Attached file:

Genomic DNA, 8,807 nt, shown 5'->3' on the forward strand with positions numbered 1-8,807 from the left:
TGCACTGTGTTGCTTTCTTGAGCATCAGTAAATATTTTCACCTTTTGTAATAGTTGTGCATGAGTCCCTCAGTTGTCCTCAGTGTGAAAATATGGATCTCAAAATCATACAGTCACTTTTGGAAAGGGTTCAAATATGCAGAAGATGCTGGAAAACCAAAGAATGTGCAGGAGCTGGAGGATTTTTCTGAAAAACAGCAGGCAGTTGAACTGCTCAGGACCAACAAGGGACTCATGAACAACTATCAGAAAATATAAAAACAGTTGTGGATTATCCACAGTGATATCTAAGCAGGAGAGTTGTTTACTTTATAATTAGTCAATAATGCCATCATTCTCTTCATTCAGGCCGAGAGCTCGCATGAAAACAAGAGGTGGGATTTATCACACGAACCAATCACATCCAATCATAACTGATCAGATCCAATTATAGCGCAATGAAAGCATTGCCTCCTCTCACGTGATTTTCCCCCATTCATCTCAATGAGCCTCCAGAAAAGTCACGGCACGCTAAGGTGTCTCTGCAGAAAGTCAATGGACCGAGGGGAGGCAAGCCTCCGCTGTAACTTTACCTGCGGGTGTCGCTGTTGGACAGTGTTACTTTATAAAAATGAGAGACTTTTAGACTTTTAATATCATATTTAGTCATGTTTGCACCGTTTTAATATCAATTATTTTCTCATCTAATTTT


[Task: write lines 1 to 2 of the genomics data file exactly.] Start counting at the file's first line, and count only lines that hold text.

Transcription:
Genomic DNA, 8,807 nt, shown 5'->3' on the forward strand with positions numbered 1-8,807 from the left:
TGCACTGTGTTGCTTTCTTGAGCATCAGTAAATATTTTCACCTTTTGTAATAGTTGTGCATGAGTCCCTCAGTTGTCCTCAGTGTGAAAATATGGATCTCAAAATCATACAGTCACTTTTGGAAAGGGTTCAAATATGCAGAAGATGCTGGAAAACCAAAGAATGTGCAGGAGCTGGAGGATTTTTCTGAAAAACAGCAGGCAGTTGAACTGCTCAGGACCAACAAGGGACTCATGAACAACTATCAGAAAATATAAAAACAGTTGTGGATTATCCACAGTGATATCTAAGCAGGAGAGTTGTTTACTTTATAATTAGTCAATAATGCCATCATTCTCTTCATTCAGGCCGAGAGCTCGCATGAAAACAAGAGGTGGGATTTATCACACGAACCAATCACATCCAATCATAACTGATCAGATCCAATTATAGCGCAATGAAAGCATTGCCTCCTCTCACGTGATTTTCCCCCATTCATCTCAATGAGCCTCCAGAAAAGTCACGGCACGCTAAGGTGTCTCTGCAGAAAGTCAATGGACCGAGGGGAGGCAAGCCTCCGCTGTAACTTTACCTGCGGGTGTCGCTGTTGGACAGTGTTACTTTATAAAAATGAGAGACTTTTAGACTTTTAATATCATATTTAGTCATGTTTGCACCGTTTTAATATCAATTATTTTCTCATCTAATTTT